http://en.wikipedia.org/wiki/Silicon_Beach_Software

SuperCard, whilst not neglected in the same way, passed from one owner to another for years, developing only gradually. I cannot tell you just how closely related it is to the original, but SuperCard appears to have evolved into something called LiveCode by Runtime Revolution.
http://www.runrev.com/

LiveCode deploys on a number of platforms including Windows, Linux, OS X, iOS and Android, and looks very promising. However, it seems to be lacking one of the fundamental features that I need, and that is to append single images to a movie file. Please correct me if I’m wrong, but I can’t find any mention of it, although I’m still looking into it.

And this is my big frustration when using very-high-level development tools. I tried using Apple Automator and QuickTime Pro player to assemble digital stills into movie files. Again, maybe it’s there but I couldn’t find it without having to operate the menu items in the player, and I really don’t want to go back to the days of using marionette software like Keyquencer (remember that?) or similar to operate programs via their menus. In my experience, automated clicking of buttons and selecting menu items is just not reliable or fast enough.

Adobe Photoshop’s Actions is a very powerful tool but it’s quite slow (although things may well have changed since CS3).

And this is when we get back to Linux, GIMP and ImageMagick. Whilst I have been banging my head against a brick wall for years, looking for the ideal development platform, Linux tools and libraries have been quietly maturing under my nose. I recently looked into using ImageMagick, which can do, well, everything. For the uninitiated, ImageMagick is a “software suite to create, edit, compose, or convert bitmap images” and can also procedurally create images by manipulating graphics or drawing shapes.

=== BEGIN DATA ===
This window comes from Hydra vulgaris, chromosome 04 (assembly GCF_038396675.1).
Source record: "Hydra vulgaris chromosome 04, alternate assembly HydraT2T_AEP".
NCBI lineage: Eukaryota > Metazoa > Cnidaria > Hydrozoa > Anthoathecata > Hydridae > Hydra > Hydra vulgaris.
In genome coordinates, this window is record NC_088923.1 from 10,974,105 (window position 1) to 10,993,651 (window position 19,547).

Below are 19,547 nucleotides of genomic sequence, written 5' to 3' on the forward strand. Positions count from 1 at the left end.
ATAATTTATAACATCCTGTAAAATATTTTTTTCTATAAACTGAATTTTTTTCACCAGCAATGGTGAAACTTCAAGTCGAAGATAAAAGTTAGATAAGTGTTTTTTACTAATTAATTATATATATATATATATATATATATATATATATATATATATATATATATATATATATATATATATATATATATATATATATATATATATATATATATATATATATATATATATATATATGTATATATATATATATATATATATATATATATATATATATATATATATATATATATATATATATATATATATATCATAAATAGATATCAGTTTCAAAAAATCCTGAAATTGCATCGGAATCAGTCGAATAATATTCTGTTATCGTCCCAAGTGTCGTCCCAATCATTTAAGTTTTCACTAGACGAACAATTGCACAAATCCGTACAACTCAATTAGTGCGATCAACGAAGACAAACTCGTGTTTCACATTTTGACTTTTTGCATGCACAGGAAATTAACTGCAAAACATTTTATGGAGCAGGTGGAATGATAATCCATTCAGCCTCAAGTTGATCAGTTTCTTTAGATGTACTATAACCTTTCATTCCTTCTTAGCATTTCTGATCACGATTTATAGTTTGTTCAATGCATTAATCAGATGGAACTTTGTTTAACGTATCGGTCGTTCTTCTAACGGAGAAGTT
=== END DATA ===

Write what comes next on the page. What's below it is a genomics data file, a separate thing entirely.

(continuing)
There are some very coherent and complete help files, written by Anthony Thyssen, and they seem to go on forever, documenting more and more features, available via command line. And the command line bit is the real killer because it means I can write a program and just call the single function I want, and add it to a Bash script.
http://www.imagemagick.org/Usage/

My own interest is in batch-converting, montaging of multiple images and format conversion of data sets, often comprising tens of thousands of images. I have managed to use gPhoto2 and FFmpeg to assemble the images into movies, and ImageMagick / GIMP will help me to manipulate the images if need be.

More soon…

This is how I imagine myself, but I think I would stand somewhere else. (Photo: archive.org)

Q. Why are we doing this?

Flying Monkey TV was conceived as a collaborative documentary filmmaking project using low-impact methods and available technology.

A. Because we can. Because it’s a great idea. Because we want to.

We have had a small amount of funding in 2010 from Arts Council England, via The Culture Company,  but the project is currently unfunded. However, I decided to embark upon the development stage of getting the FMTV software up and running so that we can use it to do more critical content tests.
http://www.artscouncil.org.uk/
http://www.theculturecompany.co.uk/

Having knocked about at Access Space for many years, I am acutely aware of how much redundant technology is lying around, unused or at least underused. So, I decided to try and press some of these sleeping monkeys into service in order to get more horsepower(?) for the unenviable task of post-processing.
http://access-space.org

As I keep saying, shooting is easy, and that’s the problem. I am developing ways of using old computers to post-process the hundreds of gigabytes of timelapse media that I can capture on the two-dozen or so CHDK-enabled Canon Powershot cameras that I have.